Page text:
Kit Kat Club
Polite reminder for straight people who say “who cares” when someone comes out: such gestures are addressed to lonely queer kids. not you.
Tweet by Danny Bowes (@moviesbybowes).

I want to retweet and reblog that a million times. (via alliahart)
Young men need to be socialized in such a way that rape is as unthinkable to them as cannibalism.

Mary Pipher, Clinical Psychologist and Author, Reviving Ophelia (via sunshine-machine)

this should have been reblogged a million times already.

(via sukedada)

And remember, they are socialized to accept rape culture as “masculinity” and “normal.” This isn’t inherent biology. So they can be socialized away from it. This quote = everything.

(via heyreadabook)

arabellesicardi:

Here is a side by side comparison of how The New York Times has profiled Michael Brown — an 18 year old black boy gunned down by police — and how they profiled Ted Bundy, one of the most prolific serial killers of all time. 

Source for Brown, Source for Bundy.

journolist:

When #IfTheyGunnedMeDown Happens in Print: 

Section from the Rolling Stone profile of Dzhokhar Tsarnaev, one of two brothers who committed the Boston Marathon bombings vs section from the New York Times profile of Michael Brown, who was shot and killed by a Ferguson, Missouri police officer Darren Wilson.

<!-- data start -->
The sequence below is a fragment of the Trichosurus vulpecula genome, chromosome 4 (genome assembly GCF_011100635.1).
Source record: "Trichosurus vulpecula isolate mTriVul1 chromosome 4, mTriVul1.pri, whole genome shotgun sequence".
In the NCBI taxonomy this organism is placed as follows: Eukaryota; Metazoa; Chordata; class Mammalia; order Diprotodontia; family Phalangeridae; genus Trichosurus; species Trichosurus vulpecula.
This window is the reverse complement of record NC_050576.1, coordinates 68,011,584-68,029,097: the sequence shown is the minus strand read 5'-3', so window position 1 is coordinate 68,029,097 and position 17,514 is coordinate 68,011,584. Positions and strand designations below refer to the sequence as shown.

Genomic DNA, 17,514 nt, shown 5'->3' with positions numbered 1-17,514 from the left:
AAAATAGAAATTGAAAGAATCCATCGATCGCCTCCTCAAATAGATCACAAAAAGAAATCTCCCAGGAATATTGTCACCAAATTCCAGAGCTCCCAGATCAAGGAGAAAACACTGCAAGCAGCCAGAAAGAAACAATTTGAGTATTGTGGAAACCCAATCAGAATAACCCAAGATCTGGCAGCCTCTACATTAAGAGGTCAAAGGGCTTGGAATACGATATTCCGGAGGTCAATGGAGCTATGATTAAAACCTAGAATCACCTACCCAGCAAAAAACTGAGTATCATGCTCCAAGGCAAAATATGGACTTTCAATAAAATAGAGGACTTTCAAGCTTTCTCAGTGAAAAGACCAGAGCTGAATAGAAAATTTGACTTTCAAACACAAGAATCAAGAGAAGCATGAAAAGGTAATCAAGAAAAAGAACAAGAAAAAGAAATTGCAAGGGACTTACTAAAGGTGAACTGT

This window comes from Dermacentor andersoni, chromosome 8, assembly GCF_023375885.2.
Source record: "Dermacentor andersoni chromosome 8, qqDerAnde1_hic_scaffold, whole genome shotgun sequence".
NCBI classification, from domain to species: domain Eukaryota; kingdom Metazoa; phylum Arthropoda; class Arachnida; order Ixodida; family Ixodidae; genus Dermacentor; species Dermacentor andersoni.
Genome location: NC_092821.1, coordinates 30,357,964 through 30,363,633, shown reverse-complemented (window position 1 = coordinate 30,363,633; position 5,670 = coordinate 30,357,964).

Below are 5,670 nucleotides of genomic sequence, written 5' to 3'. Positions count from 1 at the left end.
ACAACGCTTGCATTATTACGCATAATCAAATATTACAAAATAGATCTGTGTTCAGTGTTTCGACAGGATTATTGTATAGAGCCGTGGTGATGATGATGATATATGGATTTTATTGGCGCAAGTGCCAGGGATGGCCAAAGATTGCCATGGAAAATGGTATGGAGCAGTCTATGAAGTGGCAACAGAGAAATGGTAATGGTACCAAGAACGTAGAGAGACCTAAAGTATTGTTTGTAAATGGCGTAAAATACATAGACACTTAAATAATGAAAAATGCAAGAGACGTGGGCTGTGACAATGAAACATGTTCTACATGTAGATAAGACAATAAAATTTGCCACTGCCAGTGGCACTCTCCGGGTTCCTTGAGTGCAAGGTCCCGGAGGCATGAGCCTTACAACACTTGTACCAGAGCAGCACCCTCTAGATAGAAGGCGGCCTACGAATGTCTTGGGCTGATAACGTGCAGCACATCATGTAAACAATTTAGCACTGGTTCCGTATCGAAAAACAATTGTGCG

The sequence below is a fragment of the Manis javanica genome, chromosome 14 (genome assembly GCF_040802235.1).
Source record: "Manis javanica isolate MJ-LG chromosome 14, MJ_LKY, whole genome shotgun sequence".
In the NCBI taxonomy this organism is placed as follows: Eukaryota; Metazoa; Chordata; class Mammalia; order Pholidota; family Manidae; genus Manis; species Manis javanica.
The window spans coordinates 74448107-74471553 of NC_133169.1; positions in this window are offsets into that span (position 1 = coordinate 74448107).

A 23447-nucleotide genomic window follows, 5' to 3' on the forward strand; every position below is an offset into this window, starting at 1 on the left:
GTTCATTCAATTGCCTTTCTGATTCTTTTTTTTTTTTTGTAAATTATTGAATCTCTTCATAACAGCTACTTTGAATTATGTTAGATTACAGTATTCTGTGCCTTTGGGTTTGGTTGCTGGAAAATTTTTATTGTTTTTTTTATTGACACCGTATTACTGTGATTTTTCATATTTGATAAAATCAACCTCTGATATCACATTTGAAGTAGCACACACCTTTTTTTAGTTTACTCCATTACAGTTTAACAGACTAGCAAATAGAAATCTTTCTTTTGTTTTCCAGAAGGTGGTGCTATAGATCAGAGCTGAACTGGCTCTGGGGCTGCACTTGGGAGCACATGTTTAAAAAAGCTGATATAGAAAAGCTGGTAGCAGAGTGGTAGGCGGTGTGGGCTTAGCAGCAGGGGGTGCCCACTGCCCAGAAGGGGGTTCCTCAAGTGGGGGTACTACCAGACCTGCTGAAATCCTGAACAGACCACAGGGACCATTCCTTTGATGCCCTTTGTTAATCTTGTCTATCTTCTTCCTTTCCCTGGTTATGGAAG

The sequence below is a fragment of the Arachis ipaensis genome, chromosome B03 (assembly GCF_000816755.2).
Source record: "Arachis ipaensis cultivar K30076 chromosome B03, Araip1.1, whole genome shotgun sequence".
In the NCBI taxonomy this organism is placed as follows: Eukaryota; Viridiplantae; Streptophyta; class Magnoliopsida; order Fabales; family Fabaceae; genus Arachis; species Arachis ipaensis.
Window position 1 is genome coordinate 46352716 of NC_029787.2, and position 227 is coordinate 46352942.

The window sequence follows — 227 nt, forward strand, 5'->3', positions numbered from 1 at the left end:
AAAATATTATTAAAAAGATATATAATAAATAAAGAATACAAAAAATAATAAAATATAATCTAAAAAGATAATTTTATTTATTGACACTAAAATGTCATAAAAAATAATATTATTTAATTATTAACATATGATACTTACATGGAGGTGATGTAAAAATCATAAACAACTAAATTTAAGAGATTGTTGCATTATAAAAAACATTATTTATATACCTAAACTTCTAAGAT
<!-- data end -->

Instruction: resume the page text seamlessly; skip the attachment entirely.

H/T to @daviddtss 

Et si on inversait les rôles?

chaotiqueneutre:

Le concept commence à être bien éculé sur le net, avec des tas de vidéos youtube courtes et souvent humoristiques imaginant des situations du quotidien où “rôles” féminins et masculins seraient inversés. Parfois, c’est bien vu quoique léger, d’autre fois ça renforce avec complaisance les pires préjugés sexistes. Le problème globalement est que sous une pseudo posture de dénonciation, les rapports de genre y sont toujours dépolitisés, lissés, vidés de toute violence ou relation de pouvoir.

Et ça pose un gros souci. J’ai l’impression que l’accumulation de toutes ces gentilles (fausses) satires contribue en fait à long terme à essentialiser les comportements et expériences “typiques” vécues par les hommes et par les femmes cis. On en rit, les mecs se disent que ce serait bien embêtant si c’était eux qui se faisaient continuellement emmerder en boite mais après tout qu’y faire, c’est la vie n’est-ce pas? (Ou en tout cas la faute de quelques gros cons, mais pas eux hein, ils sont des mecs bien.) Même l’expérience vécue par les femmes semble emmerdante mais pas si terrible que ça, l’humour dessert ou atténue la dénonciation d’une inégalité alors qu’il pourrait la servir, et pire que ça, on sent en filigrane une sorte de tentative de symétrisation des déboires féminins et masculins, tactique d’ordinaire apanage du masculinisme. En gros: les filles se font harceler, mais elles rentrent en un claquement de doigt dans le club alors que les hommes se font presque tous refouler, elles vivent la drague comme une prédation mais après tout aucune ne fait le premier pas et les pauvres hommes sont bien forcés de s’y coller s’ils veulent séduire qui que ce soit. Bref, un classique laïus “les hommes aussi vivent le sexisme, c’est trop injuste de payer l’entrée”, et le contexte plus large d’une oppression systémique soigneusement occulté.